Dystopian fiction is everywhere at the moment – and I love it! A quote from another author of the genre, Ally Condie, reads “The beauty of Dystopia is that lets us experience future worlds – but we still have the power to change our own”. We see the reflection of the nanny state in Orwell’s 1984, the glorification of “car-crash” TV mimicked in The Hunger Games where other people’s pain is entertainment. In a similar strain, Watkins brings the topics of climate change, environmental responsibility and greed to a head in Gold Fame Citrus.
Desert dunes have spread across the southwestern states of America, burying many major cities beneath tonnes of sand. Anybody in California is stranded, subject to the basic rationing system and black market exchange. It is there we find our female protagonist, Luz, and her ‘woodsman’ saviour, ex-Army Ray, playing house in an abandoned starlet’s mansion as the dry city life rolls past them. One might think that they could stay this way indefinitely; that is, until two-year-old Ig comes into their lives. Suddenly the impetus is there – it might be worth searching for something better. They hear of a community in the desert whose leader has a natural talent for dowsing water. Do they take Ig on the journey in the hope of providing her with a better life than ration colas and black market berries?
What I loved about this text was the glorious imperfections of all the primary characters in this text. Everyone felt so gritty and real. The juxtaposition between Luz’s history as a media darling and her current status provide stark contrast to the text, even as they progress the storyline and explain motivation. Ray’s dark secret is never fully explained, yet just the fact that he has one makes him more well-rounded than just the hero archetype. Ig, toddler though she may be, houses some secrets of her own. I loved how through multiple characters the stereotypes of motherhood and manhood are explored and torn open, even if at times it felt like there was no solution to the unasked question. Ultimately that was one of the most frustrating things of the book too (although should definitely not be taken as a serious criticism) – I like all my endings tied off with a nice little bow, whereas Watkins has been very cunning with what she brings to a resolution and what she leaves undone. Much like real life in that regard I guess!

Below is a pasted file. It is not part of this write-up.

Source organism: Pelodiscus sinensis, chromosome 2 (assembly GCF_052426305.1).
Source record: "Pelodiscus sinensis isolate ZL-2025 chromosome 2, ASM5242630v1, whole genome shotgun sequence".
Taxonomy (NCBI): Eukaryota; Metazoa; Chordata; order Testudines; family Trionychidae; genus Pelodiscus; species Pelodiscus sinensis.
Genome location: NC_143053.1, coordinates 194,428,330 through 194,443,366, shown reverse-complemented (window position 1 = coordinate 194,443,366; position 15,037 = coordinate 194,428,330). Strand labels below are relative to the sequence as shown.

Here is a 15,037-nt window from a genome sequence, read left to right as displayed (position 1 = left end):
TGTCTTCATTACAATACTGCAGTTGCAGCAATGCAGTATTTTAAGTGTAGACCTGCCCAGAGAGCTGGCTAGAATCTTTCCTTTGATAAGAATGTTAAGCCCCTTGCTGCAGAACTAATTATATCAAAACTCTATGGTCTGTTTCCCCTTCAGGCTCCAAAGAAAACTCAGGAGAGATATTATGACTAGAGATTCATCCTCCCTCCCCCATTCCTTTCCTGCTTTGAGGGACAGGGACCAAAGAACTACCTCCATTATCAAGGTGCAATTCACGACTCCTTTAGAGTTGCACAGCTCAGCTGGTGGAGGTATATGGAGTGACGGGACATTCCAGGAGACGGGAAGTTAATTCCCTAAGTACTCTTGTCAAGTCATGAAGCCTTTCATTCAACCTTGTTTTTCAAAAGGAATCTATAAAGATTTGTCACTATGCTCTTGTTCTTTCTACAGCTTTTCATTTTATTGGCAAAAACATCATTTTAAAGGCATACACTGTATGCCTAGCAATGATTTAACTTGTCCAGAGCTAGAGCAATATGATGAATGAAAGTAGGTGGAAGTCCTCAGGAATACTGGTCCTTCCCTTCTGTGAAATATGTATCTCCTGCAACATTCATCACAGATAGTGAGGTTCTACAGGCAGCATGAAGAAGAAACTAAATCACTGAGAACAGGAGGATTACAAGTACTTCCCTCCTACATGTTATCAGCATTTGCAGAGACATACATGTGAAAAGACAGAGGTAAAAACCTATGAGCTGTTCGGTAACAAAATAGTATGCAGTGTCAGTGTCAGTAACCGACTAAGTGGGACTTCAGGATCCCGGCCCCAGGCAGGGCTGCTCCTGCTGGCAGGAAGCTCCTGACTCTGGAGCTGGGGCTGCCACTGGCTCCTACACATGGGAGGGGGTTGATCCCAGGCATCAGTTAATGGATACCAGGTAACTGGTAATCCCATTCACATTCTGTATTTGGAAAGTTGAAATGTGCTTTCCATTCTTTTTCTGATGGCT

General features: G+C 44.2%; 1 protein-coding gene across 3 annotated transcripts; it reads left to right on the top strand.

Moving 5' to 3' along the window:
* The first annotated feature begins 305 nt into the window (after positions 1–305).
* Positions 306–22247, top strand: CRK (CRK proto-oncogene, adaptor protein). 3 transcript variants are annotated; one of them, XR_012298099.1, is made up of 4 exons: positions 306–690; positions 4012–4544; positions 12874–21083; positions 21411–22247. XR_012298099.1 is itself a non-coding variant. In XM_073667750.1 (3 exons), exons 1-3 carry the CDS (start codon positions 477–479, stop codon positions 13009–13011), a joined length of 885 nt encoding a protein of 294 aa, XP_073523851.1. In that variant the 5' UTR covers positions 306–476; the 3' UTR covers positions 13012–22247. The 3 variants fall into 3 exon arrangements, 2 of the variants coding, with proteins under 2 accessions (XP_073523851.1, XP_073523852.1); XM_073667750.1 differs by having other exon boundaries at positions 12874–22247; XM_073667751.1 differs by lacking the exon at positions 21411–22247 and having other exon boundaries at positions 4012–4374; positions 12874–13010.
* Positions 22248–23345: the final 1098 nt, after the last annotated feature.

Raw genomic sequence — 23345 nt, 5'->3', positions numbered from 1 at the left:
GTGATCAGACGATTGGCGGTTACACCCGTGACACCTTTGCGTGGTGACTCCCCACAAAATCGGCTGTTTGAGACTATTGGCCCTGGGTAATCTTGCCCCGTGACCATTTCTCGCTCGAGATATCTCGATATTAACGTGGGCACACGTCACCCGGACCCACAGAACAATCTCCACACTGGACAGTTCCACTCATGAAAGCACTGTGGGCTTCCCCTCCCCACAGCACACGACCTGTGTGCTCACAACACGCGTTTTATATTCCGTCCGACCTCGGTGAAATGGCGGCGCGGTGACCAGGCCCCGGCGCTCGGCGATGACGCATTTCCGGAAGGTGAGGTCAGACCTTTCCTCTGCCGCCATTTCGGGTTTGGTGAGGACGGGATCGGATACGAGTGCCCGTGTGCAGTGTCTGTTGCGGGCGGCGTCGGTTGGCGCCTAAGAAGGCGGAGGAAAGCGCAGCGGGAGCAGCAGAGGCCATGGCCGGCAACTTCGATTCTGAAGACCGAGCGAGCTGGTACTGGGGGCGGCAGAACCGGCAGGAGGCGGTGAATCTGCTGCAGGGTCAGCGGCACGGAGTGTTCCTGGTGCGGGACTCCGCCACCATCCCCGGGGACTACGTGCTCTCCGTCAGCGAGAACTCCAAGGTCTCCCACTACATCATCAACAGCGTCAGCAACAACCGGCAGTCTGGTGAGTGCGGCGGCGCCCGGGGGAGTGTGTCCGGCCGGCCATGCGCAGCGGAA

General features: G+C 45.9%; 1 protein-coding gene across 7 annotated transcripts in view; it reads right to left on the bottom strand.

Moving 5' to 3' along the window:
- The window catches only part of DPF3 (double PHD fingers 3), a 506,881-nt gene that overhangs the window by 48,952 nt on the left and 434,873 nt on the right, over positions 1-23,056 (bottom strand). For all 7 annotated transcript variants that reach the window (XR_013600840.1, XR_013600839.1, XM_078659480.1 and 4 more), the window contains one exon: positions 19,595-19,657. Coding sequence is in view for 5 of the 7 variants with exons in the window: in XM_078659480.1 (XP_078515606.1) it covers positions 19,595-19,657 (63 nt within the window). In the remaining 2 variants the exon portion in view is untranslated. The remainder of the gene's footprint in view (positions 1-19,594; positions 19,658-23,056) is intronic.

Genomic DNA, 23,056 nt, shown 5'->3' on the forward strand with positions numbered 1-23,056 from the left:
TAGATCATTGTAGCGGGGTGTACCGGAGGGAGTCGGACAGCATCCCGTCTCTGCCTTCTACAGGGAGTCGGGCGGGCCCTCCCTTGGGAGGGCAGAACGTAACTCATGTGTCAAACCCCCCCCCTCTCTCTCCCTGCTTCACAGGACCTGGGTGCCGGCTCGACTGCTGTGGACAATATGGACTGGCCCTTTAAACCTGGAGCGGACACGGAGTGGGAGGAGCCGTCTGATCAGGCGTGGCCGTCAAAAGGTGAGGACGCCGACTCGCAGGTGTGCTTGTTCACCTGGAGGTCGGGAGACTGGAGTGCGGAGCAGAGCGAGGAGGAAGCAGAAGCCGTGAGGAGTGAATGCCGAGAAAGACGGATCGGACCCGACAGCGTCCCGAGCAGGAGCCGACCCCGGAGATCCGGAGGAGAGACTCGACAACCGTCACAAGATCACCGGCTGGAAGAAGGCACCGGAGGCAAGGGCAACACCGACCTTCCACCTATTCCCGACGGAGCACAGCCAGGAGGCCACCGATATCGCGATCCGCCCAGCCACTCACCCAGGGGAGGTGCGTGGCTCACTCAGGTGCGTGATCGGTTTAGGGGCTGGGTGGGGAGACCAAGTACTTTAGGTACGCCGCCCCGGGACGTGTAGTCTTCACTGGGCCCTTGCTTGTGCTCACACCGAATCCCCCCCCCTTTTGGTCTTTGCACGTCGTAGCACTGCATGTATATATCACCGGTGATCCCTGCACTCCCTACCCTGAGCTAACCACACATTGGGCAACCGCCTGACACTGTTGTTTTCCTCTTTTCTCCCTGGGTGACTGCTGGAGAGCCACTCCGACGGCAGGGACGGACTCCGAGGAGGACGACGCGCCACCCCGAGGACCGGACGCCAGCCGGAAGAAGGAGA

This is definitely a more grown-up dystopia – while it is likely to be placed under the umbrella of “Young Adult” fiction, I think it requires a maturity on the part of the reader to appreciate the novel fully. Even as a thirty-year-old, there was some content in the book that I felt unsettled about. That’s not necessarily a bad thing, it’s good to be nudged out of your comfort zone, but it is something to bear in mind. If thinking about purchasing this book for a teen, I’d be looking to give it to your 17-year-old who is perhaps ageing out of ‘younger’ dystopian novels like Divergent. And then I’d steal it off their bookshelf and read it myself.